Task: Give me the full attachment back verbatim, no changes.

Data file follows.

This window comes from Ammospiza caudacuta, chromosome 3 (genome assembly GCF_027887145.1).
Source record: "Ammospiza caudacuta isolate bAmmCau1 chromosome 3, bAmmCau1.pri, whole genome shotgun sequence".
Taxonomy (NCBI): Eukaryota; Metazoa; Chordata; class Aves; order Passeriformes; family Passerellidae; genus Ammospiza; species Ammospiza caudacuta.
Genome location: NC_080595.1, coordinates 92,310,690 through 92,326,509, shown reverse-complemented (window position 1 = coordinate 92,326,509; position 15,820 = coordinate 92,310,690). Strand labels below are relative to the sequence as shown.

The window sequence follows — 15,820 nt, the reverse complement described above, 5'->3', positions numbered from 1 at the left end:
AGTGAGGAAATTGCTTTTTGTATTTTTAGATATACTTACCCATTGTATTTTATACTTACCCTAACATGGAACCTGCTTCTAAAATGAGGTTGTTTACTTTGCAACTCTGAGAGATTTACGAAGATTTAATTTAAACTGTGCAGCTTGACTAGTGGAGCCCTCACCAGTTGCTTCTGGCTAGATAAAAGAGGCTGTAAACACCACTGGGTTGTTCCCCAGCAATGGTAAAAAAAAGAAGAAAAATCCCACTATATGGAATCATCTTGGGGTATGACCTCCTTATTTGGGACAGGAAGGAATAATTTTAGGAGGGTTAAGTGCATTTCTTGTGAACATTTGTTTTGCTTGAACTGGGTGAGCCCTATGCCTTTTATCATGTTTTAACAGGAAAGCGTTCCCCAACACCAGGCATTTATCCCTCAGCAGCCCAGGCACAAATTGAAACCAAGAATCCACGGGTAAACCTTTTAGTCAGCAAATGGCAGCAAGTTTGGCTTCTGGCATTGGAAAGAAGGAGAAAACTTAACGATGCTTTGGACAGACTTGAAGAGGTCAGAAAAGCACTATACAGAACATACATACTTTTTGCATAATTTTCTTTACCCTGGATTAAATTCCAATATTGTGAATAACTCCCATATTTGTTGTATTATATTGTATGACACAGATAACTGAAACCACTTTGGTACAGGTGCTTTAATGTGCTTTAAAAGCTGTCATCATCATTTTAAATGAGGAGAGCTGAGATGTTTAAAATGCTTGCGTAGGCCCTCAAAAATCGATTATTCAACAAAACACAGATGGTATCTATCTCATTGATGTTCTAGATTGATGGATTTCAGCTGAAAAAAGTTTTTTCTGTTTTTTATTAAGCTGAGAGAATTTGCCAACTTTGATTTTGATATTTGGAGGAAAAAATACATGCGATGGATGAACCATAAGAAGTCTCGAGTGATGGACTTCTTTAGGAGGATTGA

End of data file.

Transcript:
This window comes from Ammospiza caudacuta, chromosome 3 (genome assembly GCF_027887145.1).
Source record: "Ammospiza caudacuta isolate bAmmCau1 chromosome 3, bAmmCau1.pri, whole genome shotgun sequence".
Taxonomy (NCBI): Eukaryota; Metazoa; Chordata; class Aves; order Passeriformes; family Passerellidae; genus Ammospiza; species Ammospiza caudacuta.
Genome location: NC_080595.1, coordinates 92,310,690 through 92,326,509, shown reverse-complemented (window position 1 = coordinate 92,326,509; position 15,820 = coordinate 92,310,690). Strand labels below are relative to the sequence as shown.

The window sequence follows — 15,820 nt, the reverse complement described above, 5'->3', positions numbered from 1 at the left end:
AGTGAGGAAATTGCTTTTTGTATTTTTAGATATACTTACCCATTGTATTTTATACTTACCCTAACATGGAACCTGCTTCTAAAATGAGGTTGTTTACTTTGCAACTCTGAGAGATTTACGAAGATTTAATTTAAACTGTGCAGCTTGACTAGTGGAGCCCTCACCAGTTGCTTCTGGCTAGATAAAAGAGGCTGTAAACACCACTGGGTTGTTCCCCAGCAATGGTAAAAAAAAGAAGAAAAATCCCACTATATGGAATCATCTTGGGGTATGACCTCCTTATTTGGGACAGGAAGGAATAATTTTAGGAGGGTTAAGTGCATTTCTTGTGAACATTTGTTTTGCTTGAACTGGGTGAGCCCTATGCCTTTTATCATGTTTTAACAGGAAAGCGTTCCCCAACACCAGGCATTTATCCCTCAGCAGCCCAGGCACAAATTGAAACCAAGAATCCACGGGTAAACCTTTTAGTCAGCAAATGGCAGCAAGTTTGGCTTCTGGCATTGGAAAGAAGGAGAAAACTTAACGATGCTTTGGACAGACTTGAAGAGGTCAGAAAAGCACTATACAGAACATACATACTTTTTGCATAATTTTCTTTACCCTGGATTAAATTCCAATATTGTGAATAACTCCCATATTTGTTGTATTATATTGTATGACACAGATAACTGAAACCACTTTGGTACAGGTGCTTTAATGTGCTTTAAAAGCTGTCATCATCATTTTAAATGAGGAGAGCTGAGATGTTTAAAATGCTTGCGTAGGCCCTCAAAAATCGATTATTCAACAAAACACAGATGGTATCTATCTCATTGATGTTCTAGATTGATGGATTTCAGCTGAAAAAAGTTTTTTCTGTTTTTTATTAAGCTGAGAGAATTTGCCAACTTTGATTTTGATATTTGGAGGAAAAAATACATGCGATGGATGAACCATAAGAAGTCTCGAGTGATGGACTTCTTTAGGAGGATTGA